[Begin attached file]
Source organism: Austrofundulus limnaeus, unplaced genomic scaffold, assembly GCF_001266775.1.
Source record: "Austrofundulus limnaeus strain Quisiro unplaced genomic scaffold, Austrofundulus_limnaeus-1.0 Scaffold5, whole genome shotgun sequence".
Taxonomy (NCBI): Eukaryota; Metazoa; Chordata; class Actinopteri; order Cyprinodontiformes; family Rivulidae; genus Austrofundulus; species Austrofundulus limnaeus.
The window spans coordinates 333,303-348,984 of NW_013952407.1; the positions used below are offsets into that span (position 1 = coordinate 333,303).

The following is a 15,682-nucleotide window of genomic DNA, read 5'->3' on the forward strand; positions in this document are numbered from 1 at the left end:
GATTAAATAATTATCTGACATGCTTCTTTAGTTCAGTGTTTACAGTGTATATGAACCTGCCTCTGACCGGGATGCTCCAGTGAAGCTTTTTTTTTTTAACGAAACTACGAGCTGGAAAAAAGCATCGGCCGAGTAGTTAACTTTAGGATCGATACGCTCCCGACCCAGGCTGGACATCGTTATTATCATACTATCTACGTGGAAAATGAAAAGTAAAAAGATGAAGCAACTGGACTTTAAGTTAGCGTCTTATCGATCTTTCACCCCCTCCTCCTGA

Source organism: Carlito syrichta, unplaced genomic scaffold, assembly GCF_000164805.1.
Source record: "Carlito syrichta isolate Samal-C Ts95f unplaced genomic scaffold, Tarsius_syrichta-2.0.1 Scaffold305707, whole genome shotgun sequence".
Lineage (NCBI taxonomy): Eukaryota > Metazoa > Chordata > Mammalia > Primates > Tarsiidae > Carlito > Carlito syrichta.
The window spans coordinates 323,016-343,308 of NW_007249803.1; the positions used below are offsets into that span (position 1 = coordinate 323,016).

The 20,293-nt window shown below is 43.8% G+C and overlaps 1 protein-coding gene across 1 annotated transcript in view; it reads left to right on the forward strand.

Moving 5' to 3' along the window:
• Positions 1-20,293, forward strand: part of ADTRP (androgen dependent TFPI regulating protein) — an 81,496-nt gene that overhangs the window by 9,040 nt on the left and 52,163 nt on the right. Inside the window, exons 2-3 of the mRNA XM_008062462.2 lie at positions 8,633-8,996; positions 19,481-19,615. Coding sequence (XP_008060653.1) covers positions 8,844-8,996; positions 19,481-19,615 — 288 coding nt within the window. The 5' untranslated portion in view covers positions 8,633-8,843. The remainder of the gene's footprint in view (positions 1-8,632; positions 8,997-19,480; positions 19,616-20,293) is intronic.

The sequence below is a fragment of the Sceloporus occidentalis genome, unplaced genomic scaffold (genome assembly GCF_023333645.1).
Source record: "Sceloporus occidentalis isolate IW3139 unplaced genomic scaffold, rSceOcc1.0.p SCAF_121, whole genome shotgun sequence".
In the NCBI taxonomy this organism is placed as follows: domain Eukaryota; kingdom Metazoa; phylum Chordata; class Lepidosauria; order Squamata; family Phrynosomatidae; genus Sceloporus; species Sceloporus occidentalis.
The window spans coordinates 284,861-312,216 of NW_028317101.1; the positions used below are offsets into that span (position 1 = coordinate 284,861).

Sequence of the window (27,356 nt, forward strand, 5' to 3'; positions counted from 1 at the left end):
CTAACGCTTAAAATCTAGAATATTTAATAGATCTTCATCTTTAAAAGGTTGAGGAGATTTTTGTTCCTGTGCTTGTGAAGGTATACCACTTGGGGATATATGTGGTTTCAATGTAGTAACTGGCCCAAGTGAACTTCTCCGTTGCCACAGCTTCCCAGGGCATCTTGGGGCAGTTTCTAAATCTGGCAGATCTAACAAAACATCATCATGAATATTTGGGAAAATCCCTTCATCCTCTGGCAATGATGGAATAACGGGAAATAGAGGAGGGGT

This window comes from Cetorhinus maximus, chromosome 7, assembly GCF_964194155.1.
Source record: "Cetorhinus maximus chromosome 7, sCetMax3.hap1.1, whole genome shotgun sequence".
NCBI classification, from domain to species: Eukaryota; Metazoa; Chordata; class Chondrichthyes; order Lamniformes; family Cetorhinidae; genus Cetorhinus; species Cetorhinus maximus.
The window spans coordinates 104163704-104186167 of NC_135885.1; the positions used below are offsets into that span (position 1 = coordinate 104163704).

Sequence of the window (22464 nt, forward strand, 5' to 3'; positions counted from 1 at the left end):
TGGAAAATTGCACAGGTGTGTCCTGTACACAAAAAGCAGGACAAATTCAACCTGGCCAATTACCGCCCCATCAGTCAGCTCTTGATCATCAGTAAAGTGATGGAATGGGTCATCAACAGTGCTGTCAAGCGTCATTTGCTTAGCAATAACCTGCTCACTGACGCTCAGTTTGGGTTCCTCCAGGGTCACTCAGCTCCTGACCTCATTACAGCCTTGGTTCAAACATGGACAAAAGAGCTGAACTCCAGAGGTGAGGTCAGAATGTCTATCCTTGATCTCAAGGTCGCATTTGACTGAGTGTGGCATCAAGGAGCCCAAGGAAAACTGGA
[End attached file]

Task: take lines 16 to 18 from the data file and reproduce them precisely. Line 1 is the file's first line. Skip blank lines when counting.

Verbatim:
In the NCBI taxonomy this organism is placed as follows: domain Eukaryota; kingdom Metazoa; phylum Chordata; class Lepidosauria; order Squamata; family Phrynosomatidae; genus Sceloporus; species Sceloporus occidentalis.
The window spans coordinates 284,861-312,216 of NW_028317101.1; the positions used below are offsets into that span (position 1 = coordinate 284,861).

Sequence of the window (27,356 nt, forward strand, 5' to 3'; positions counted from 1 at the left end):